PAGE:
Linux – Network Interface (NIC) Bonding Howto

Linux – Network Interface (NIC) Bonding

NIC bonding is creation of a single bonded interface by combining 2 or more ethernet interfaces. This helps in high availability and performance improvement.

I will demonstrate in this article, how you can setup Network Interface (NIC) bonding in Linux.

Linux – Network Interface (NIC) Bonding

I’ll start with a standard server with 2 NICs, eth0 and eth1 to setup Network Interface (NIC) Bonding. Here is the output from ifconfig:

[[email protected] ~]# /sbin/ifconfig

Output:

eth0      Link encap:Ethernet  HWaddr 02:06:23:9E:R1:34  
          inet addr:10.0.0.2  Bcast:10.0.0.255  Mask:255.255.255.0
          UP BROADCAST RUNNING MULTICAST  MTU:1500  Metric:1
          RX packets:329563409 errors:0 dropped:0 overruns:0 frame:0
          TX packets:281984862 errors:0 dropped:0 overruns:0 carrier:0
          collisions:0 txqueuelen:1000 
          RX bytes:212207668 (202.3 Mb)  TX bytes:2094301826 (1997.2 Mb)
          Base address:0xdcc0 Memory:fcfa0000-fcfc0000 

eth1      Link encap:Ethernet  HWaddr 00:04:23:3W:Q1:57
          inet addr:10.0.0.3  Bcast:10.0.0.255  Mask:255.255.255.0
          UP BROADCAST RUNNING MULTICAST  MTU:1500  Metric:1
          RX packets:2359168 errors:0 dropped:0 overruns:0 frame:0
          TX packets:923040 errors:0 dropped:0 overruns:0 carrier:0
          collisions:0 txqueuelen:1000 
          RX bytes:217316501 (207.2 Mb)  TX bytes:114101861 (108.8 Mb)
          Base address:0xdc80 Memory:fcf80000-fcfa0000 

lo        Link encap:Local Loopback  
          inet addr:127.0.0.1  Mask:255.0.0.0
          UP LOOPBACK RUNNING  MTU:16436  Metric:1
          RX packets:16379809 errors:0 dropped:0 overruns:0 frame:0
          TX packets:16379809 errors:0 dropped:0 overruns:0 carrier:0
          collisions:0 txqueuelen:0 
          RX bytes:3183866656 (3036.3 Mb)  TX bytes:3183866656 (3036.3 Mb)

The configuration scripts are found in /etc/sysconfig/network-scripts/:

-rw-r--r--    3 root     root          225 Mar 13  2013 ifcfg-eth0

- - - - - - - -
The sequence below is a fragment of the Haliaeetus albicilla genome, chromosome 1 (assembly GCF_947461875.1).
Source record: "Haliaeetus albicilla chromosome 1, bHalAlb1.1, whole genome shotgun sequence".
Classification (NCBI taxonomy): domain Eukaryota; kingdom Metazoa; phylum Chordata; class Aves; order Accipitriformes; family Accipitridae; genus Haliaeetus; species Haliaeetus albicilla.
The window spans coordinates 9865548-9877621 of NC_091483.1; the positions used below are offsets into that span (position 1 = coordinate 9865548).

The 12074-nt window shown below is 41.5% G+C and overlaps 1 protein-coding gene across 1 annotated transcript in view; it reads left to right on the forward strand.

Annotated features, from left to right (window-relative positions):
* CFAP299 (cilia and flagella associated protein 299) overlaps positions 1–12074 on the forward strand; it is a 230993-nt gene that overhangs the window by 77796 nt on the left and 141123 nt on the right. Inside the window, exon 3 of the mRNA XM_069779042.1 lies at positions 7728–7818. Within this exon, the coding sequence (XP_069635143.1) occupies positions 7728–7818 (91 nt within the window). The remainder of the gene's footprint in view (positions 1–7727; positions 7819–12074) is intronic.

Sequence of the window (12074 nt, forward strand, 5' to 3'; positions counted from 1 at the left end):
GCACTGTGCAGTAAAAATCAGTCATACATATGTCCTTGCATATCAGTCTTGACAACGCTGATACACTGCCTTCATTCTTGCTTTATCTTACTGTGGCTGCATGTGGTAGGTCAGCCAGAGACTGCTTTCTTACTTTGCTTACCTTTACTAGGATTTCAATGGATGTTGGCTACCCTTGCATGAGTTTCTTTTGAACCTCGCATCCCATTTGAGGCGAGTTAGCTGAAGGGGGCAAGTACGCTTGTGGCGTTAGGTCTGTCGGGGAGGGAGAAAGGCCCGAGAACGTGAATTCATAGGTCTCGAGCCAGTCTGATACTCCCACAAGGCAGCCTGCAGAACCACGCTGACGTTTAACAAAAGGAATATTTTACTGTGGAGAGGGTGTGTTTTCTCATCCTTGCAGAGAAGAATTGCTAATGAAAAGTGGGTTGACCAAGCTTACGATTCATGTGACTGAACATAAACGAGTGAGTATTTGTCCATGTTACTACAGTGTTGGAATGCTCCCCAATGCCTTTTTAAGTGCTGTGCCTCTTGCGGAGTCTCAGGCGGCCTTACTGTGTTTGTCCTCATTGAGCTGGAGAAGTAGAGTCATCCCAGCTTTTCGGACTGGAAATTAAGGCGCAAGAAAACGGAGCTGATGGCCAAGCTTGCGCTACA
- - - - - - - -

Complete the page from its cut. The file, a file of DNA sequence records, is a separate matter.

-rw-r--r--    3 root     root          224 Mar 21  2011 ifcfg-eth1
-rw-r--r--    1 root     root          254 Jan 21  2011 ifcfg-lo

First we add a config file for bond0, /etc/sysconfig/network-scripts/ifcfg-bond0. The following will be content of the file:

DEVICE=bond0
IPADDR=10.0.0.2
NETMASK=255.255.255.0
GATEWAY=10.0.0.1
USERCTL=no
BOOTPROTO=none
ONBOOT=yes

Now we edit /etc/sysconfig/network-scripts/ifcfg-eth0 file and make it look like something below:

DEVICE=eth0
BOOTPROTO=none
ONBOOT=yes
MASTER=bond0
SLAVE=yes
USERCTL=no

Now we edit /etc/sysconfig/network-scripts/ifcfg-eth1 file and make it look like something given below:

DEVICE=eth1
BOOTPROTO=none
ONBOOT=yes
MASTER=bond0
SLAVE=yes
USERCTL=no

Network scripts are now complete in /etc/sysconfig/network-scripts:

Set the parameters for bond0 bonding kernel module. Add the following lines to /etc/modprobe.conf

# bonding commands
alias bond0 bonding
options bond0 mode=balance-alb miimon=100

Load the bond driver module from the command prompt.

[[email protected] ~]# modprobe bonding

Restart the network

[[email protected] ~]# /etc/init.d/network restart

You should be all set now!

You can now access the box with the IP address assigned to bond0 interface.

Check for the configurations via the following commands:

[[email protected] ~]# /sbin/ifconfig

and

[[email protected] ~]# cat /proc/net/bonding/bond0

Linux – Network Interface (NIC) Bonding

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